Version Assemblies with TFS 2010 Continuous Integration

When I first heard that TFS 2010 had moved to Workflow Foundation for Team Build, I was extremely skeptical. I've loved MSBuild and didn't quite understand the reasons for this change. In fact, given that I've been exclusively using Cruise Control for Continuous Integration (CI) for the last 5+ years of my career, I was skeptical of TFS for CI in general. However, after going through the learning process for TFS 2010 recently, I'm starting to become a believer. I'm also starting to see some of the benefits with Workflow Foundation for the overall processing because it gives you constructs not available in MSBuild such as parallel tasks, better control flow constructs, and a slightly better customization story.

The first customization I had to make to the build process was to version the assemblies of my solution. This is not new. In fact, I'd recommend reading Mike Fourie's well known post on Versioning Code in TFS before you get started. This post describes several foundational aspects of versioning assemblies regardless of your version of TFS. The main points are: 1) don't use source control operations for your version file, 2) use a schema like ...0, and 3) do not keep AssemblyVersion and AssemblyFileVersion in sync.

To do this in TFS 2010, the best post I've found has been Jim Lamb's post of building a custom TFS 2010 workflow activity. Overall, this post is excellent but the primary issue I have with it is that the assembly version numbers produced are based in a date and look like this: "2010.5.15.1". This is definitely not what I want. I want to be able to communicate to the developers and stakeholders that we are producing the "1.1 release" or "1.2 release" – which would have an assembly version number of "1.1.317.0" for example.

In this post, I'll walk through the process of customizing the assembly version number based on this method – customizing the concepts in Lamb's post to suit my needs. I'll also be combining this with the concepts of Fourie's post – particularly with regards to the standards around how to version the assemblies.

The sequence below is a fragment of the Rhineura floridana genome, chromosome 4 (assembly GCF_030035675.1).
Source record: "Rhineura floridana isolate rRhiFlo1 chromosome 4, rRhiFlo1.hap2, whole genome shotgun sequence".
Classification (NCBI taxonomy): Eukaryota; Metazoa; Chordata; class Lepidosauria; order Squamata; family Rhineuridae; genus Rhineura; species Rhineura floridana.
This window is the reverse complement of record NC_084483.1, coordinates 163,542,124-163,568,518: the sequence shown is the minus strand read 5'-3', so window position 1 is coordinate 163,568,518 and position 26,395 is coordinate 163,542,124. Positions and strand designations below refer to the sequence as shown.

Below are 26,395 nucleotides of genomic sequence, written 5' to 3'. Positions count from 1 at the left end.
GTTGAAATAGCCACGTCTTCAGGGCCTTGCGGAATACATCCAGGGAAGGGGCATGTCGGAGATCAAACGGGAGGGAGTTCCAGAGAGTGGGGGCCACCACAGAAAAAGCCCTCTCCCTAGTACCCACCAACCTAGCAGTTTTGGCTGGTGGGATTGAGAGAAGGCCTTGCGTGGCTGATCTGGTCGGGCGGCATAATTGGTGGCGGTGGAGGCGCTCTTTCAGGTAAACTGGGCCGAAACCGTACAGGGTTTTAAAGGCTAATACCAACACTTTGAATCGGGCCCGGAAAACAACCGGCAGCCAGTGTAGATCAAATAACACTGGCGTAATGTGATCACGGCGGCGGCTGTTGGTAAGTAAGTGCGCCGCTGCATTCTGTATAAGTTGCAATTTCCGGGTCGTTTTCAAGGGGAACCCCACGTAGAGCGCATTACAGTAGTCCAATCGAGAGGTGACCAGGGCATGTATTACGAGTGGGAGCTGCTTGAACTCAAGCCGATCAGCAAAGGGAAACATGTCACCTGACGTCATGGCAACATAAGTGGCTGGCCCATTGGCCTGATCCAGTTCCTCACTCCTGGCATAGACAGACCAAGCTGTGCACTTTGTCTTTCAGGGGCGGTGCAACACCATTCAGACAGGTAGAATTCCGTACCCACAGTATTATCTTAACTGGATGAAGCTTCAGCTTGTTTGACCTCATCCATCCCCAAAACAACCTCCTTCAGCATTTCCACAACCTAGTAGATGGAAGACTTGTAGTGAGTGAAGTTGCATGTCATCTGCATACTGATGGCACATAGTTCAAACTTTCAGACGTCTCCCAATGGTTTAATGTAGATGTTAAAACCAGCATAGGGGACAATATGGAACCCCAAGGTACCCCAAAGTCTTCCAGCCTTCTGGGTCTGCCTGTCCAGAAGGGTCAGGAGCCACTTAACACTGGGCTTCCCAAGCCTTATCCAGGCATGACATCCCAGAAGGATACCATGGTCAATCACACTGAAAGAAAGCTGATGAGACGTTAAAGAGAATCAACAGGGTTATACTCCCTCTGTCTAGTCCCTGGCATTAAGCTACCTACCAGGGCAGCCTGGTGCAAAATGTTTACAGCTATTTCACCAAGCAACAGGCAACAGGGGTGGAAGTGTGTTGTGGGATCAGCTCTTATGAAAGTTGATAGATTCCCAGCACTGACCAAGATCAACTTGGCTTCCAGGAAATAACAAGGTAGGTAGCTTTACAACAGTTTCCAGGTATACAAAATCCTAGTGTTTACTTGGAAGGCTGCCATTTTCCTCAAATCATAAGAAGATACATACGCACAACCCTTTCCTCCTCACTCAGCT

The first thing I'll do is add a file called SolutionAssemblyVersionInfo.cs to the root of my solution that looks like this:

  
using System;  
using System.Reflection;  
[assembly: AssemblyVersion("1.1.0.0")]
[assembly: AssemblyFileVersion("1.1.0.0")]

I'll then add that file as a Visual Studio link file to each project in my solution by right-clicking the project, "Add – Existing Item…" then when I click the SolutionAssemblyVersionInfo.cs file, making sure I "Add As Link":

Now the Solution Explorer will show our file. We can see that it's a "link" file because of the black arrow in the icon within all our projects.

sol explorer with ver. file

Of course you'll need to remove the AssemblyVersion and AssemblyFileVersion attributes from the AssemblyInfo.cs files to avoid the duplicate attributes since they now leave in the SolutionAssemblyVersionInfo.cs file. This is an extremely common technique so that all the projects in our solution can be versioned as a unit.

At this point, we're ready to write our custom activity. The primary consideration is that I want the developer and/or tech lead to be able to easily be in control of the Major.Minor and then I want the CI process to add the third number with a unique incremental number. We'll leave the fourth position always "0" for now – it's held in reserve in case the day ever comes where we need to do an emergency patch to Production based on a branched version.

Similar to Lamb's post, I'm going to write two custom workflow activities. The "outer" activity (a xaml activity) will be pretty straight forward. It will check if the solution version file exists in the solution root and, if so, delegate the replacement of version to the AssemblyVersionInfo activity which is a CodeActivity highlighted in red below:

version xaml

Notice that the arguments of this activity are the "solutionVersionFile" and "tfsBuildNumber" which will be passed in. The tfsBuildNumber passed in will look something like this: "CI_MyApplication.4" and we'll need to grab the "4" (i.e., the incremental revision number) and put that in the third position. Then we'll need to honor whatever was specified for Major.Minor in the SolutionAssemblyVersionInfo.cs file. For example, if the SolutionAssemblyVersionInfo.cs file had "1.1.0.0" for the AssemblyVersion (as shown in the first code block near the beginning of this post), then we want to resulting file to have "1.1.4.0".

Before we do anything, let's put together a unit test for all this so we can know if we get it right:

  
[TestMethod]
public void Assembly_version_should_be_parsed_correctly_from_build_name()  
{
    // arrange
    const string versionFile = "SolutionAssemblyVersionInfo.cs";
    WriteTestVersionFile(versionFile);
    var activity = new VersionAssemblies();
    var arguments = new Dictionary<string, object> {
                        { "tfsBuildNumber", "CI_MyApplication.4"},
                        { "solutionVersionFile", versionFile}
    };
 
    // act
    var result = WorkflowInvoker.Invoke(activity, arguments);
 
    // assert
    Assert.AreEqual("1.2.4.0", (string)result["newAssemblyFileVersion"]);
    var lines = File.ReadAllLines(versionFile);
    Assert.IsTrue(lines.Contains("[assembly: AssemblyVersion("1.2.0.0")]"));
    Assert.IsTrue(lines.Contains("[assembly: AssemblyFileVersion("1.2.4.0")]"));